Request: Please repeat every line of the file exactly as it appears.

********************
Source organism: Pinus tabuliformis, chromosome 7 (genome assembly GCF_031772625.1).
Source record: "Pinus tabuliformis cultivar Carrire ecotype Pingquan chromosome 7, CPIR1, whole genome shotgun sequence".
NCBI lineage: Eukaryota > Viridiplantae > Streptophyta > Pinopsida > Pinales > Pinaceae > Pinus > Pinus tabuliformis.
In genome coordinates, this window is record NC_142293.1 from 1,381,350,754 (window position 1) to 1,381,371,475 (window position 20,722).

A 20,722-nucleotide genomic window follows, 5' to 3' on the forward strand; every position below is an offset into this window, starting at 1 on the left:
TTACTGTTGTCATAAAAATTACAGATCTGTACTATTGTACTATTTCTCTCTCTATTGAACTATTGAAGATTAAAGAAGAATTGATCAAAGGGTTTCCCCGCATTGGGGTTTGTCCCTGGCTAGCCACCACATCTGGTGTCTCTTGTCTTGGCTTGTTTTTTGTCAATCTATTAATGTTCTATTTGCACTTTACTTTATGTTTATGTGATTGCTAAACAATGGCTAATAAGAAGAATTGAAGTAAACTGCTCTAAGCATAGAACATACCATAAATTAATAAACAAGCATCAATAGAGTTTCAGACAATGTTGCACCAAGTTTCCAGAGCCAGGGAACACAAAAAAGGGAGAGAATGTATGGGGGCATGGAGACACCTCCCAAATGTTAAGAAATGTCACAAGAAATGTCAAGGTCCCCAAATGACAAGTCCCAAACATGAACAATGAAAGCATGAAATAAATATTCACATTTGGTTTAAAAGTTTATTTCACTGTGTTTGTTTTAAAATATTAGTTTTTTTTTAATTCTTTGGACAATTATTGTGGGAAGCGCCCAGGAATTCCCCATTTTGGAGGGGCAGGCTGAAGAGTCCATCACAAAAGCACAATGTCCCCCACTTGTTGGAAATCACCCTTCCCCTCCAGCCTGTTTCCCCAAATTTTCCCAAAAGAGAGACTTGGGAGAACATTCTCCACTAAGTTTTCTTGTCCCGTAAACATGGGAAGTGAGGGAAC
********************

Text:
Source organism: Pinus tabuliformis, chromosome 7 (genome assembly GCF_031772625.1).
Source record: "Pinus tabuliformis cultivar Carrire ecotype Pingquan chromosome 7, CPIR1, whole genome shotgun sequence".
NCBI lineage: Eukaryota > Viridiplantae > Streptophyta > Pinopsida > Pinales > Pinaceae > Pinus > Pinus tabuliformis.
In genome coordinates, this window is record NC_142293.1 from 1,381,350,754 (window position 1) to 1,381,371,475 (window position 20,722).

A 20,722-nucleotide genomic window follows, 5' to 3' on the forward strand; every position below is an offset into this window, starting at 1 on the left:
TTACTGTTGTCATAAAAATTACAGATCTGTACTATTGTACTATTTCTCTCTCTATTGAACTATTGAAGATTAAAGAAGAATTGATCAAAGGGTTTCCCCGCATTGGGGTTTGTCCCTGGCTAGCCACCACATCTGGTGTCTCTTGTCTTGGCTTGTTTTTTGTCAATCTATTAATGTTCTATTTGCACTTTACTTTATGTTTATGTGATTGCTAAACAATGGCTAATAAGAAGAATTGAAGTAAACTGCTCTAAGCATAGAACATACCATAAATTAATAAACAAGCATCAATAGAGTTTCAGACAATGTTGCACCAAGTTTCCAGAGCCAGGGAACACAAAAAAGGGAGAGAATGTATGGGGGCATGGAGACACCTCCCAAATGTTAAGAAATGTCACAAGAAATGTCAAGGTCCCCAAATGACAAGTCCCAAACATGAACAATGAAAGCATGAAATAAATATTCACATTTGGTTTAAAAGTTTATTTCACTGTGTTTGTTTTAAAATATTAGTTTTTTTTTAATTCTTTGGACAATTATTGTGGGAAGCGCCCAGGAATTCCCCATTTTGGAGGGGCAGGCTGAAGAGTCCATCACAAAAGCACAATGTCCCCCACTTGTTGGAAATCACCCTTCCCCTCCAGCCTGTTTCCCCAAATTTTCCCAAAAGAGAGACTTGGGAGAACATTCTCCACTAAGTTTTCTTGTCCCGTAAACATGGGAAGTGAGGGAAC